Hearken: Bringing the Wisdom of Crowds to a Newsroom Near You
We’ve talked a lot this semester about journalists using the voice or suggestions from the public everyman to contribute to, and even guide, journalism. While many organizations look to their consumers, readers, listeners and viewers for story ideas or other information, one company is making that an easy-to-use reality for newsrooms and news organizations everywhere. That company is Hearken.
Hearken is used on news websites to invite the public into the newsroom. Audiences are asked to fill the void for story pitches as questions or story ideas, the user base then votes on their favorites to create what Hearken calls a “new story type” that is reactive, press-initiated and public-powered. They cultivate the public’s interest with “curiosity modules,” validate the interest with a voting module and satisfy the public’s interest through the production of the stories. The audience gets to participate in the journalism, the journalists get a feel for what the audience wants to see and the news outlets get a non-stop flow of story ideas and increased interactivity.
So, does Hearken work? According to a lot of reputable news organizations, like WBEZ in Chicago and Michigan Radio, among many others, it’s worth it. I tend to agree. If this tool was utilized in the correct setting, it could be invaluable for news organizations.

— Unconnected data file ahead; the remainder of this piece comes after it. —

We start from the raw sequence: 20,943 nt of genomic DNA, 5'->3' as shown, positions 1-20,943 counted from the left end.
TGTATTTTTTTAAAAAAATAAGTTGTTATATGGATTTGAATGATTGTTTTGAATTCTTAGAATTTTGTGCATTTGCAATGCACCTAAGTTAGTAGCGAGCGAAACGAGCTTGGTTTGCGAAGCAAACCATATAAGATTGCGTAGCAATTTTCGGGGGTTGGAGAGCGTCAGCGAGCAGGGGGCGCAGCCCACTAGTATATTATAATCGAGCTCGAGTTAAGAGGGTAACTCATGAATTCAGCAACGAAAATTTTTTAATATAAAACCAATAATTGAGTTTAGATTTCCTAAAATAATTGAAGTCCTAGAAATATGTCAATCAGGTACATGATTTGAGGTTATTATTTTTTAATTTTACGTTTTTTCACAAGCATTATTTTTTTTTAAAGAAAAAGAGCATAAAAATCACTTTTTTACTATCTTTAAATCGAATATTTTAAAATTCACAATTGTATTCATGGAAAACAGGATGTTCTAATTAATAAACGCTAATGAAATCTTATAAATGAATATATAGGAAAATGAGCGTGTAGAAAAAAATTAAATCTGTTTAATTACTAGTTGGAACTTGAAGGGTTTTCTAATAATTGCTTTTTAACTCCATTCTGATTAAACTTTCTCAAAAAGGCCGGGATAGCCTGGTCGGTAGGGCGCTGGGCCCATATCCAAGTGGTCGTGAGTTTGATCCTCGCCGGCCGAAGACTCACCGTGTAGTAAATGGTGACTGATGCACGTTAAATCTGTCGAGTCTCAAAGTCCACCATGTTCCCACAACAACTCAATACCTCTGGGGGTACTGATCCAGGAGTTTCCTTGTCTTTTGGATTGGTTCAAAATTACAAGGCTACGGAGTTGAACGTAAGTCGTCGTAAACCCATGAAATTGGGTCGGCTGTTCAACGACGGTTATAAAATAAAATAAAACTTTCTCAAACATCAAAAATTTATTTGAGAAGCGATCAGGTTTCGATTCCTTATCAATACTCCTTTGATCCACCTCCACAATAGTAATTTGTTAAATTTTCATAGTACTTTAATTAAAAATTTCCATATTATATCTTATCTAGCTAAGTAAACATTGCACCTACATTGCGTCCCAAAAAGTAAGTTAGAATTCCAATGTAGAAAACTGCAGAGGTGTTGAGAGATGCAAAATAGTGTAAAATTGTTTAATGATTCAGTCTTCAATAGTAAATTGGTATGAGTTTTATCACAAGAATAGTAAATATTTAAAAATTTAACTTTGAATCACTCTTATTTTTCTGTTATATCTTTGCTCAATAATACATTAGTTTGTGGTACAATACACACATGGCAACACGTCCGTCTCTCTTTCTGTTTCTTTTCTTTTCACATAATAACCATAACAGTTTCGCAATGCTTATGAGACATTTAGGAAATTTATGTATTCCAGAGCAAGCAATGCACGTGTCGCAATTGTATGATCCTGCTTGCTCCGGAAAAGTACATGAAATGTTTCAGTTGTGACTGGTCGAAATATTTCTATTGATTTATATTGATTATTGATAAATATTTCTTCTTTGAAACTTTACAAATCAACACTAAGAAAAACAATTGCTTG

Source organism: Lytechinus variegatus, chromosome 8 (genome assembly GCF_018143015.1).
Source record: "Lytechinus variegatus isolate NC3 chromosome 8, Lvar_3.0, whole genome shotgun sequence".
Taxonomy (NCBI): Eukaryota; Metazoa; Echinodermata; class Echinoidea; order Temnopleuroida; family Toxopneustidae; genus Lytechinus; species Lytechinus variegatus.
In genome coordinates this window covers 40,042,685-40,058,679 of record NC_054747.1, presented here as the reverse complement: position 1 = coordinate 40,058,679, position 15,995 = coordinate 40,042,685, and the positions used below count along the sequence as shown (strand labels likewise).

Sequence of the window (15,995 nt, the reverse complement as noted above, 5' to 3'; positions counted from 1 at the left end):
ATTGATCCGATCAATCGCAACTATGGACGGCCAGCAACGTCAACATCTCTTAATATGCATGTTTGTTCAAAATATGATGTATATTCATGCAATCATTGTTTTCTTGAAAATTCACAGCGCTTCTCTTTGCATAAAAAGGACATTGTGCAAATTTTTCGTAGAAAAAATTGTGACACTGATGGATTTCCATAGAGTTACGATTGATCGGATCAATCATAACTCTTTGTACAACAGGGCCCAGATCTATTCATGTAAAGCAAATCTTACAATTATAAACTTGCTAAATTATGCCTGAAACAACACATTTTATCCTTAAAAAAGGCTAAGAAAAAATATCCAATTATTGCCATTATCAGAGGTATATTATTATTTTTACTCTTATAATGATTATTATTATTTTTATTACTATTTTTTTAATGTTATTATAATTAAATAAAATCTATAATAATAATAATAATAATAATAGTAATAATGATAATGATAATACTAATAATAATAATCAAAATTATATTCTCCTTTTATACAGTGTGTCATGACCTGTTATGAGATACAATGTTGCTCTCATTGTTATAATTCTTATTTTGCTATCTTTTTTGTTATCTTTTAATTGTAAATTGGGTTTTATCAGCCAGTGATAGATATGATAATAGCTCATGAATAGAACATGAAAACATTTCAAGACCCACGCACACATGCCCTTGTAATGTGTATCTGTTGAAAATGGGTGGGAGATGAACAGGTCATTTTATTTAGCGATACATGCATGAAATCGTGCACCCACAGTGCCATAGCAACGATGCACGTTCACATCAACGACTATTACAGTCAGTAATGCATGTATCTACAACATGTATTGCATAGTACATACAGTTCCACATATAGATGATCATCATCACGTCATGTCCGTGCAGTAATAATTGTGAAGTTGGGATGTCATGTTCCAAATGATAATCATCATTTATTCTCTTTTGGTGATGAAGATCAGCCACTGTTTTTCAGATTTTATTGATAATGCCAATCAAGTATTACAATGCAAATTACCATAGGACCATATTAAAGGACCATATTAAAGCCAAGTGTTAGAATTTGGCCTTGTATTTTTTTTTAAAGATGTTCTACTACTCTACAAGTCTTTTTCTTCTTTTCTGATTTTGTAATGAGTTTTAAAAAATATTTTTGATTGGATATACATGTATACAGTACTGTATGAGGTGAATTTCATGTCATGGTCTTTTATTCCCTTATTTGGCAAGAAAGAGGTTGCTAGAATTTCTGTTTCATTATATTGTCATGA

As we discussed in class and in the readings, there are a lot of factors that can make crowd-sourced information useless and confusing, like too much noise or a lack of participation. For Hearken, noise isn’t an issue because they don’t simply ask readers for stories they want to see, but they also count on voting results from the readers. So, if too many ideas are presented, it’s easy to find the most popular through the voting process. Lack of participation could be an issue, especially in smaller communities, but if you could get your readers used to the process, it could work in small environments as well.
One of the most intriguing ideas explained in the readings, which is a main part of Hearken, is the idea that, as it was explained in “The Wisdom of Crowds” by Jame Surowiecki: “Information isn’t in the hands of one person. It’s dispersed across many people. So relying on only your private information to make a decision guarantees that it will be less informed than it could be.” Hearken embraces that idea, even proposing a new form of news cycle. This new news cycle also illustrates the idea explained in the Nieman Reports article that states that journalists need to be comfortable with risk and abandon the idea that journalists have a “monopoly of truth.”
I think Hearken is certainly a sign of things to come in the future of journalism. Offering news organizations the opportunity to work with their audiences to crowd-source story ideas, and encouraging crowd participation to vote on which ideas are most newsworthy embraces the idea behind the Wisdom of Crowds. One single news organization can’t possibly have their finger on the pulse of each and every thing in their area. While story ideas from a few non-journalist members of the community might not make a lot of sense to follow, finding a consensus of what’s interesting and what isn’t from a large group can give the news outlets a good idea of what they should be covering.